A civil lawsuit brought by Paul Manafort against Deputy Attorney General Rod Rosenstein and Special Counsel Robert Mueller, who is leading the ongoing Russia investigation, was thrown out on Friday by a federal judge in Washington, D.C.
The lawsuit claimed that Mueller had overstepped his prosecutorial authority in seeking to charge Manafort, a 68-year-old political consultant and lobbyist, for crimes unrelated to his time as President Donald Trump‘s former campaign chairman.
The legal move was part of Manafort’s defense against Mueller, with Manafort’s attorney having originally asked the judge to order the abandonment of all charges the special counsel had brought against the former chairman. U.S. District Judge Amy Berman Jackson was also asked to issue an order to protect Manafort from future prosecutions by Mueller.
Jackson, however, quashed the challenge in a 24-page decision.
“A civil case is not the appropriate vehicle for taking issue with what a prosecutor has done in the past or where he might be headed in the future,” she wrote.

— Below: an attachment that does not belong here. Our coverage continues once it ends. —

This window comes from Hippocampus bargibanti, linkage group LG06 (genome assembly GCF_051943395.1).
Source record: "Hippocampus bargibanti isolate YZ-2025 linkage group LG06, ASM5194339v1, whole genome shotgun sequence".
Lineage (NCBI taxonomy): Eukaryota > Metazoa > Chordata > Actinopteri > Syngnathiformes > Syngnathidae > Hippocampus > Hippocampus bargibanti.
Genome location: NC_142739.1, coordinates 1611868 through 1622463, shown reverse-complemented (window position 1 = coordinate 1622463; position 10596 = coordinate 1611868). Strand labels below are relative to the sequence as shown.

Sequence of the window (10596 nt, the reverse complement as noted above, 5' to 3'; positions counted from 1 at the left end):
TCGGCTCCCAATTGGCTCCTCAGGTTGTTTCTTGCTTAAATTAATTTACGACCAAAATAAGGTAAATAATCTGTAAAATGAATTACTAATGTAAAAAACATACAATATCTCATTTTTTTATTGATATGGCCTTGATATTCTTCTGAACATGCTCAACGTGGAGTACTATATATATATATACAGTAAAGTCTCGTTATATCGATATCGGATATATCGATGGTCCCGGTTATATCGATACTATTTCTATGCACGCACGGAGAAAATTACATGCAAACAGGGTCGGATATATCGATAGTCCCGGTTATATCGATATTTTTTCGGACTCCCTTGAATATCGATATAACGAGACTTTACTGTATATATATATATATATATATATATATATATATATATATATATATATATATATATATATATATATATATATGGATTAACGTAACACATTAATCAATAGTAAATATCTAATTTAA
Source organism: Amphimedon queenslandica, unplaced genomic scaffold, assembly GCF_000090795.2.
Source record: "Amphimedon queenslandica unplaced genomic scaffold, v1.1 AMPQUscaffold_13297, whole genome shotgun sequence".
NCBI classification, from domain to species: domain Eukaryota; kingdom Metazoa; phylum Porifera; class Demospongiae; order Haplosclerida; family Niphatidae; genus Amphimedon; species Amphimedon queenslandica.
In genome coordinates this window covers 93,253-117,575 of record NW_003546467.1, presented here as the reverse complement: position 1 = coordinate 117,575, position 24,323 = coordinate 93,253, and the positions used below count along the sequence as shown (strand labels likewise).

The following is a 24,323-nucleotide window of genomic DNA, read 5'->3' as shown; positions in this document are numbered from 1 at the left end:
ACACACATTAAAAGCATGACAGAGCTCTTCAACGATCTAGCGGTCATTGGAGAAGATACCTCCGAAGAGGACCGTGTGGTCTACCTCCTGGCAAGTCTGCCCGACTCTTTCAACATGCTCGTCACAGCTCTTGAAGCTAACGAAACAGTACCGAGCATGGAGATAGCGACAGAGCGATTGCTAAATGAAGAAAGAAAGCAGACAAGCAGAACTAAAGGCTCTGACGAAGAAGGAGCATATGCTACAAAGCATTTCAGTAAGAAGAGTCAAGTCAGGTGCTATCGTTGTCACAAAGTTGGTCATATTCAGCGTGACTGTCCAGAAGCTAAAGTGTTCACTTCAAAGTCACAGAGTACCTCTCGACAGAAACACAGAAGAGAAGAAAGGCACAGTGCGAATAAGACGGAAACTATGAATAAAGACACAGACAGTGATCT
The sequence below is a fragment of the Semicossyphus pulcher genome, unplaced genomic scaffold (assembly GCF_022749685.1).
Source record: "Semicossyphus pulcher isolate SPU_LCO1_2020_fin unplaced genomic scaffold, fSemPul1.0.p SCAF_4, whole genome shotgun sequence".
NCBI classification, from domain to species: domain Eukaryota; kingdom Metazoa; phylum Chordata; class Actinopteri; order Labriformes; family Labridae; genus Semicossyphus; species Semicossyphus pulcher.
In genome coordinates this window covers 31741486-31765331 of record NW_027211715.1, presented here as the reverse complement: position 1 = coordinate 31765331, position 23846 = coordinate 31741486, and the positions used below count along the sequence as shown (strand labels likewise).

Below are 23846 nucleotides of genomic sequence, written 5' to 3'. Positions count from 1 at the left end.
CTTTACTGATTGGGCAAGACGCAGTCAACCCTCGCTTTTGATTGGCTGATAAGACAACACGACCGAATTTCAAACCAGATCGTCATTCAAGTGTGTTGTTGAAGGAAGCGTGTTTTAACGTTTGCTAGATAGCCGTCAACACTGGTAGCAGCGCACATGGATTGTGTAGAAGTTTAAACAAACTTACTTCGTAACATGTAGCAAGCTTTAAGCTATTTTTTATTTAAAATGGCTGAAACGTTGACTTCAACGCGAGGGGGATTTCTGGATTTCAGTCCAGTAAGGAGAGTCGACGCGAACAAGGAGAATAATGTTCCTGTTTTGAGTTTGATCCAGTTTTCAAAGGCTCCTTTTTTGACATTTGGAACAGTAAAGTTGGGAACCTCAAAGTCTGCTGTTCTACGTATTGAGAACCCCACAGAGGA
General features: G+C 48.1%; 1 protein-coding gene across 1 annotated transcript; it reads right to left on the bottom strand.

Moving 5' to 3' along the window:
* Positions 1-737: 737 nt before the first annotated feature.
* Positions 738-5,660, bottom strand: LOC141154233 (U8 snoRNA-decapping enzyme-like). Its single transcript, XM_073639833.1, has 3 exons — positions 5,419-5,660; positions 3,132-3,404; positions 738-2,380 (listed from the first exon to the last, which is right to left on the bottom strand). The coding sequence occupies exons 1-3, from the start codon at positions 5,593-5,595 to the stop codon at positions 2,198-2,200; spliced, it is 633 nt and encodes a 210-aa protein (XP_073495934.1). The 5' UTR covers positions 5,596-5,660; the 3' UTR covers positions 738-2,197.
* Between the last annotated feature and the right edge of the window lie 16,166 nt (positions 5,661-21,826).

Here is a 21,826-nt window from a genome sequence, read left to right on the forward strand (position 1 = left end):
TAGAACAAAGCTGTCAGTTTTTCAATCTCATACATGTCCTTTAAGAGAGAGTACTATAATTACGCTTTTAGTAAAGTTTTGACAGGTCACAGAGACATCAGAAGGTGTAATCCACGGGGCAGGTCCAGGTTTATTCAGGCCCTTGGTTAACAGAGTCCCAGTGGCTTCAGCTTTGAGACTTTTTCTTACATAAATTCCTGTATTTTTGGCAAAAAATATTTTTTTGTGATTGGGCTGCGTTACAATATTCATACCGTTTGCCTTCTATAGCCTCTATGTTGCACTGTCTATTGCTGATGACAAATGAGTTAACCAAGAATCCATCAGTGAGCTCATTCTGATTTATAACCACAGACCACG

“[Court’s should not] interfere with or enjoin an ongoing criminal investigation when the defendant will have the opportunity to challenge any defects in the prosecution in the trial court or on direct appeal. The court finds that this civil complaint must be dismissed.”
Rosenstein’s original order to appoint Mueller to the Russia investigation, in fact, does authorize him not only to explore alleged collusion between Trump campaign officials and Kremlin agents but to also pursue “any matters that arose or may arise directly from the investigation.”
Mueller filed 12 charges against Manafort through a grand jury in October of last year. Those charges related to money laundering and failing to register as a foreign agent for political consultancy work undertaken in Ukraine on behalf of a pro-Russian party.
U.S. District Judge T.S. Ellis III said that Manafort was a flight risk and placed him under house arrest.
Manafort joined the Trump campaign in March 2016. He is set to go to trial in Washington on Sept. 17.